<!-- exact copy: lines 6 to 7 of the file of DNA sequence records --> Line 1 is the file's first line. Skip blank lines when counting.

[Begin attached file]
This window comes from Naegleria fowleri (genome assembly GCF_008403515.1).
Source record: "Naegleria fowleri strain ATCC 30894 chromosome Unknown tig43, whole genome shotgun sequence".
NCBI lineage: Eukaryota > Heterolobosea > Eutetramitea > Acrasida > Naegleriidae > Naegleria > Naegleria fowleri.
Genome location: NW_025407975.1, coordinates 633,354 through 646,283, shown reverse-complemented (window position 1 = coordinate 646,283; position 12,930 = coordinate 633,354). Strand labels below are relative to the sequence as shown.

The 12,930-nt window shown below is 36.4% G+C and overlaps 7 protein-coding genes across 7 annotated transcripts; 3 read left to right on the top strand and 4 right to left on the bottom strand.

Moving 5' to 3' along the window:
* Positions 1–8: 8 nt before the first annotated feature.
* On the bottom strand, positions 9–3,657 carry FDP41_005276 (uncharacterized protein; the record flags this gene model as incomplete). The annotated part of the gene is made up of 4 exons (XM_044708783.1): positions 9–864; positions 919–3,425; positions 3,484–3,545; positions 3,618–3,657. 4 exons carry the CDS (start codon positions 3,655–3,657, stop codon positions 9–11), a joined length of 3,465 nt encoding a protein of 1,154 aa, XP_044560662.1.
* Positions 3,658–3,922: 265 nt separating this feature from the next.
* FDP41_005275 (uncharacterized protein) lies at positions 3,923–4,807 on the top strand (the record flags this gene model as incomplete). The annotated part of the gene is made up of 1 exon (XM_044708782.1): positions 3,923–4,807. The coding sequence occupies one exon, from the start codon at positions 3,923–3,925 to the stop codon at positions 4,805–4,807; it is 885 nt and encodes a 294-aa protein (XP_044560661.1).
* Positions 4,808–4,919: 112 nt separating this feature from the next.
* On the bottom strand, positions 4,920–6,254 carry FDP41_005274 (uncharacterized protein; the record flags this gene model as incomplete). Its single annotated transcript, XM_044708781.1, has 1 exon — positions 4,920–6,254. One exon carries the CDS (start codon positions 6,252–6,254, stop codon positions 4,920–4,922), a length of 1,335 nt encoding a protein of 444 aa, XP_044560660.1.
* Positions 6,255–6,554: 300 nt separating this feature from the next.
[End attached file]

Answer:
Moving 5' to 3' along the window:
* Positions 1–8: 8 nt before the first annotated feature.